Can family law agreements be enforced if one partner has a change of heart?

by Kidd Rapinet on October 10, 2022
separated couple

In Family Law you can reach several types of agreement, regarding property, finances and childcare arrangements, including a Prenuptial Agreement (one before marriage), a Postnuptial Agreement (one after marriage), and a Separation Agreement, upon the breakdown of a marriage or civil partnership.

But, what do you do if one spouse/partner has a change of heart and looks to renege on the agreement? If this happens, the spouse/partner looking to enforce the agreement can apply to the court to ensure that the terms are enforced. It is more likely that the court will enforce the agreement if there are in existence, the following elements.

  • The parties were legally advised or had an opportunity to be legally advised and were made aware of this opportunity to do so.
  • There was full financial disclosure.
  • Either or both spouses/partners have acted on the agreement.

Similarly, there can be circumstances that make it easier for the spouse/partner to walk away from the agreement, and not be bound by its terms those being as follows.

  • No opportunity to take legal advice.
  • Undue influence or pressure.
  • Duress.
  • Taking unfair advantage of the other spouse/partner.
  • Fraud.
  • Misrepresentation.
  • Failure to give full financial disclosure.
  • A change in circumstances, but these must have been unforeseen or overlooked.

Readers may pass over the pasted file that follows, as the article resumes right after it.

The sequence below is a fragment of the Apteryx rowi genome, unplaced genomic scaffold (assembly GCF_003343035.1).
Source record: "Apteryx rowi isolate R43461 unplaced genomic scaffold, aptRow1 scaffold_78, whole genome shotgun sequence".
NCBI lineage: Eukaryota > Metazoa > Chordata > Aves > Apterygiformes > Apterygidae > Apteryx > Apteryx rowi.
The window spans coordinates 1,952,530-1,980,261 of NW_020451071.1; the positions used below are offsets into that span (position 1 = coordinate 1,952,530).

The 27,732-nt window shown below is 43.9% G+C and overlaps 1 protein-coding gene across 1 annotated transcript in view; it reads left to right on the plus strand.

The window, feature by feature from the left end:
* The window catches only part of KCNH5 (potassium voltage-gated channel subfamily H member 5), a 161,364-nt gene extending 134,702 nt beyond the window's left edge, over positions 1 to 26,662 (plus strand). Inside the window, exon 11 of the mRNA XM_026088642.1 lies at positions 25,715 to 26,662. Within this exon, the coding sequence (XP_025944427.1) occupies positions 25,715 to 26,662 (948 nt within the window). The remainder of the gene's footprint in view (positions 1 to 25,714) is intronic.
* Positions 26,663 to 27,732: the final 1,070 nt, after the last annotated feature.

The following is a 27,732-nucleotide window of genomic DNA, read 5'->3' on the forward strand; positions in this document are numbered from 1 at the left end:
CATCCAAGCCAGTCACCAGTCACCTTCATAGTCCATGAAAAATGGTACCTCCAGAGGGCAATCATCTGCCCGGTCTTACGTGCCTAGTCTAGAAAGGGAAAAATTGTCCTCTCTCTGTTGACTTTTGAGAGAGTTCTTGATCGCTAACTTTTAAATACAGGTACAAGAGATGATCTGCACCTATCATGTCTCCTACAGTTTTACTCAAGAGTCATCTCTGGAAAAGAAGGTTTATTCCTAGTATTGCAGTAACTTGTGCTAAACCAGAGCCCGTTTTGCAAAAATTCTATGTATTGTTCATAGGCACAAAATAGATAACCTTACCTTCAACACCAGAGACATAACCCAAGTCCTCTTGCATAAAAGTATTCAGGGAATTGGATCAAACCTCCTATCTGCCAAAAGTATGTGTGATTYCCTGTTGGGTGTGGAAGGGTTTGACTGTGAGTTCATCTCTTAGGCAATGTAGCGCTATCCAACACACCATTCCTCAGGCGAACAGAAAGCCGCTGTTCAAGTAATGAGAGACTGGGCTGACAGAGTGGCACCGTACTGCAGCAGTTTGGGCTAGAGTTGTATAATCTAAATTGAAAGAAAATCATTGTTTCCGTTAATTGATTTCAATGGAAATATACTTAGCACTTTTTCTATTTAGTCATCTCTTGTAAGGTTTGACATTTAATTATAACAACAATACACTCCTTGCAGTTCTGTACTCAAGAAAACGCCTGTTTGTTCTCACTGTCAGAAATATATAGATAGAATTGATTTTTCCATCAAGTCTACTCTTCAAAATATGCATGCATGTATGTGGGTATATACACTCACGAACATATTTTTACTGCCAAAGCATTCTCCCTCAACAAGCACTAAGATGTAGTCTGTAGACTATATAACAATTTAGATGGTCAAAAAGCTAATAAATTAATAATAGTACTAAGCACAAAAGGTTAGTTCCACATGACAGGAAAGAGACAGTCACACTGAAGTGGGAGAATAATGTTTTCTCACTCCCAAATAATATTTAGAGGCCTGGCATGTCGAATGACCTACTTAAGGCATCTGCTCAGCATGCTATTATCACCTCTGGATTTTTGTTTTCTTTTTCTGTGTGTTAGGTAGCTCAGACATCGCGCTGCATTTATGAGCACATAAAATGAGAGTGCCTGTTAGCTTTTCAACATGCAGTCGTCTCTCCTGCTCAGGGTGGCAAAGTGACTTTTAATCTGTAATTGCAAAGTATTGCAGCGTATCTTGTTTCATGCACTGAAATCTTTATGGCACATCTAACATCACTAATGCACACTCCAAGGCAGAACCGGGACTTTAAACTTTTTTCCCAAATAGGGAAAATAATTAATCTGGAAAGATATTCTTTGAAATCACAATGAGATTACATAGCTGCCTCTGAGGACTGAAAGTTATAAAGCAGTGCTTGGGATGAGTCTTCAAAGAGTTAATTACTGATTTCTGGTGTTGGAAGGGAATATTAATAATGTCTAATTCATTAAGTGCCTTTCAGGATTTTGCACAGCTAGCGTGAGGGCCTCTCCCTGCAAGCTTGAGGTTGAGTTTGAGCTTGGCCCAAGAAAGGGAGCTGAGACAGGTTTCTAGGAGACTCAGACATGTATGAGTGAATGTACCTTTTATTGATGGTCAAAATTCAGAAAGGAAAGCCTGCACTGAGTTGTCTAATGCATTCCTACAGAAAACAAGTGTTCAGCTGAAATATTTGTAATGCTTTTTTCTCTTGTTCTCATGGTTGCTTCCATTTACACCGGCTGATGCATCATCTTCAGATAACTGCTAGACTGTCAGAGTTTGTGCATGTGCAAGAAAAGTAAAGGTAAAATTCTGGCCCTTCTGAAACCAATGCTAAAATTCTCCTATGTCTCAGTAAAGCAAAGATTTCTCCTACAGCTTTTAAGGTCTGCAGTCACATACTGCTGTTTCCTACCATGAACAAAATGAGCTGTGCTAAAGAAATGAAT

• Unfairness.

This publication is a general summary of the law. It should not replace legal advice tailored to your specific circumstances.

This article was brought to you by Kathryn Coyle a family solicitor at Kidd Rapinet Solicitors Maidenhead.  You can speak to Kathryn or any of the family lawyers across our other offices in Aylesbury, Canary Wharf, Farnham, High Wycombe or Slough, using the form provided.  Please use the links provided to find more information on divorce or separation, child arrangements and other areas of family law.

These materials and content have been prepared for the benefit of their viewers/readers. They are intended for marketing purposes only and are of a general nature and do not constitute legal advice applicable to any particular facts or circumstances. Kidd Rapinet LLP and/or the author(s) accept no duty of care, responsibility or liability for any loss or damage which you or any third party may suffer as a result of any reliance or use by you or them of these marketing materials and content, except to the extent it is not legally possible to exclude such liability. If you require legal advice on your own situation, please contact us so we can discuss how we may assist.

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